Take a strip of fusible fleece, lay it down on top of the interfacing, but start it about one inch from the short edge--

The fusing part here is two-part--one is like a basting fuse, and the other is the good solid convincing fuse. I like to refold my strap like this and press--

--then turn it over and really press, getting a good fuse. Let it cool for a few minutes. Then fold it in half again and press along the fold. All raw edges are enclosed (except the short ends that will end up in a seam).

Mark a line twelve inches from each short end. 

BETWEEN those lines we are going to stitch the edges of the straps about 1/8 inch from the edge (or as close as you feel comfortable). Sew from line to line, backstitching neatly at the start and stop.

Then stitch the other side, trying to get your stitching to start and stop at the same spot as the first side.

You can stop here and skip the next few steps, but I love the look of a quilted strap, so I'm going to add more stitches. For this part we are going to stitch the entire length of the strap. I want my stitching to be a certain distance from those first lines of stitches, so I line up the edge of my presser foot like so--

--and take note of where I'm lined up on my throat plate. I'm between a half inch and five eighths. I can eyeball this fine but if you're not feeling lucky you can use a small piece of tape to line up your strap against to keep the seam straight. Now, I remove the strap and put it back under with the short end being my start point, lined up with the reference point I just noted--

--and stitch the whole length of the strap. Repeat for the other edge of the strap. You should have something like this--

Repeat for the other strap and give them another press. Pressing is the secret ingredient to a neat finish on anything you sew, so get in the habit of doing that.  

The Front Pocket

Remember that two-inch by eight inch strip we cut? Get that. Fold and press in half lengthwise, then fold the raw edges towards the center crease and press (just like we did for the strap).

Fold in half and press again to make those creases really crisp. Now take your pocket pieces, put them wrong sides together, and fold the bias tape around the top edges, pinning in place:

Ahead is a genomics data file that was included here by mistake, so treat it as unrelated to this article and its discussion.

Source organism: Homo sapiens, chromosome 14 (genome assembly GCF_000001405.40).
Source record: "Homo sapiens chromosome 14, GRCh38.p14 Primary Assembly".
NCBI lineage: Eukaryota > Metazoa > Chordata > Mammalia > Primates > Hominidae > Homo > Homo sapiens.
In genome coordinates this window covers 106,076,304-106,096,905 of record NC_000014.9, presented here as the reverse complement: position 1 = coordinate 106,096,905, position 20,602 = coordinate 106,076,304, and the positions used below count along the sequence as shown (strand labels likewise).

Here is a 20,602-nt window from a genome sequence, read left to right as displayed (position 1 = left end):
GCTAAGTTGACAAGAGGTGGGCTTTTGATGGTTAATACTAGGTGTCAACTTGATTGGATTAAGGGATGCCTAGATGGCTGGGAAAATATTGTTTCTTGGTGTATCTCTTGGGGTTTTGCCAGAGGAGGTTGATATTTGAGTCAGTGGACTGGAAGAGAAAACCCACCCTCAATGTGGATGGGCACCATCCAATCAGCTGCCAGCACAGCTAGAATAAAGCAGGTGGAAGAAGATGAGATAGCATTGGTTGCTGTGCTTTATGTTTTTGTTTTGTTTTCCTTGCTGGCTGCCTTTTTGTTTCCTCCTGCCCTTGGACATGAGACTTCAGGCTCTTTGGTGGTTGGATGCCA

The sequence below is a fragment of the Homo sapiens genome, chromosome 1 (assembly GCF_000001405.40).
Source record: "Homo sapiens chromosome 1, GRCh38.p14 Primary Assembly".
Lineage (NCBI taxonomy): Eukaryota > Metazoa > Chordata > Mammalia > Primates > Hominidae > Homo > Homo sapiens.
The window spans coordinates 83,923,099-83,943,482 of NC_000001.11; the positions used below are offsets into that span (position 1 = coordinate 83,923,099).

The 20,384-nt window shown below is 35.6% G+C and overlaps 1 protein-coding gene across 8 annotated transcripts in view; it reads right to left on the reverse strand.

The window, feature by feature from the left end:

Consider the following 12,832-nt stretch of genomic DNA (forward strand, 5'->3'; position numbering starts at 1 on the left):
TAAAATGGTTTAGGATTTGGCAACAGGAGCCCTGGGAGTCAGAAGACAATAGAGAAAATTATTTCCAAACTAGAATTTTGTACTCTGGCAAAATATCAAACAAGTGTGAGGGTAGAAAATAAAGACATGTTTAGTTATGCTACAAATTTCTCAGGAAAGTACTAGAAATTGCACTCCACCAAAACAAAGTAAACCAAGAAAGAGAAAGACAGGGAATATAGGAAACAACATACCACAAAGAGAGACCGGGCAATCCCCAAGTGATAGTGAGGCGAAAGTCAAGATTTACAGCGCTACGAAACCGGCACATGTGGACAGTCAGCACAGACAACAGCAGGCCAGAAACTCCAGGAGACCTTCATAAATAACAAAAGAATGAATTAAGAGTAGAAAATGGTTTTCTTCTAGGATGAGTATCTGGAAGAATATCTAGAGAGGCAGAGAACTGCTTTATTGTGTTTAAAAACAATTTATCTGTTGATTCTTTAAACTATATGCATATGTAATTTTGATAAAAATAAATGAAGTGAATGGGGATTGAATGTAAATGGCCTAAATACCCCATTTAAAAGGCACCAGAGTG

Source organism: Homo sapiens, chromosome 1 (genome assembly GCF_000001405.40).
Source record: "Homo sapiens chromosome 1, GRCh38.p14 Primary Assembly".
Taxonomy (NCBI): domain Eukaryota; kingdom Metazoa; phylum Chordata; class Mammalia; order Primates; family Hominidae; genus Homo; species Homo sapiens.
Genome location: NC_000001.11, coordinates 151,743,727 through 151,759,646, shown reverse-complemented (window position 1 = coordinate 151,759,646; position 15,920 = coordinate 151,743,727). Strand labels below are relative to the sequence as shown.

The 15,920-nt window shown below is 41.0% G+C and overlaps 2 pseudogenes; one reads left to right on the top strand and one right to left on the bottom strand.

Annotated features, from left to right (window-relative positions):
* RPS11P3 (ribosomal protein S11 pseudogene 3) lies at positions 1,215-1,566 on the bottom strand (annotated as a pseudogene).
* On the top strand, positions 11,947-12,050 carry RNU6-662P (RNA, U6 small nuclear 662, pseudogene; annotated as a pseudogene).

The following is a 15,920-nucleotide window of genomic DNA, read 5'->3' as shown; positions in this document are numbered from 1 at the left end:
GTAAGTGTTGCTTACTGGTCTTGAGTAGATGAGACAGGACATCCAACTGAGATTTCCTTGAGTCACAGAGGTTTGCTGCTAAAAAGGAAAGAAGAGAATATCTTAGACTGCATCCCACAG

Stitch close to the edge near the pocket. Check the back to make sure you've caught that edge as well.

I didn't, but if you'd like to mimic the quilty look of the straps then throw in another row or two of stitching on that binding strip.

The Bag Front/Back

Take one of your fleece pieces for the front or back of the bag. Lay your exterior fabric piece on top of it. Pretend it's one layer. I didn't do this but you can sew the layers together with a scant seam allowance if that makes you more comfortable. Mark the bottom center (a pin is fine). Mark the bottom center of your front pocket, lay it on top of the bag front, and line those center points up. I use a few pins on the pocket to keep it from squidging around.

Take one of your straps and lay it down so that it is four inches from the side edge of the bag, covering the side of the pocket. Pin in place. I like to do one end at a time.

Trot on over to your sewing machine, and line up with your previous line of stitching (the one that ran between our marked lines). Now we're going to finish that stitching while we secure the strap to the bag. So start at the line, backstitch neatly, and sew to the end. Do this for the other edge of this end of the strap. 

Now, go back to that line we drew. Sew across it a few times, neatly. My sewing machine has a triple-stitch function that looks like this:

It goes forward, back and forward again for every stitch. This helps keep me from having a sloppy line of stitching.

Then, making sure the strap isn't twisted, repeat for the other end of the strap. 

Now do the same thing for the back piece of the bag and the other strap (obviously you won't have a pocket this time).

We need to round those bottom corners. I use my pincushion to do this (highly technical, I know). My pincushion has a five-inch diameter, so try to find something of similar size to use to curve your bottom corners--this will ensure that your gusset and piping are long enough. Trace and trim.

It'll now look like this (I don't know why it looks so tall--there is no end to the wonders I can achieve with my camera, haha).

At this point you've got your front and back with the straps attached, one side with a pocket. Next up we'll tackle the gusset with the elastic pockets and the piping.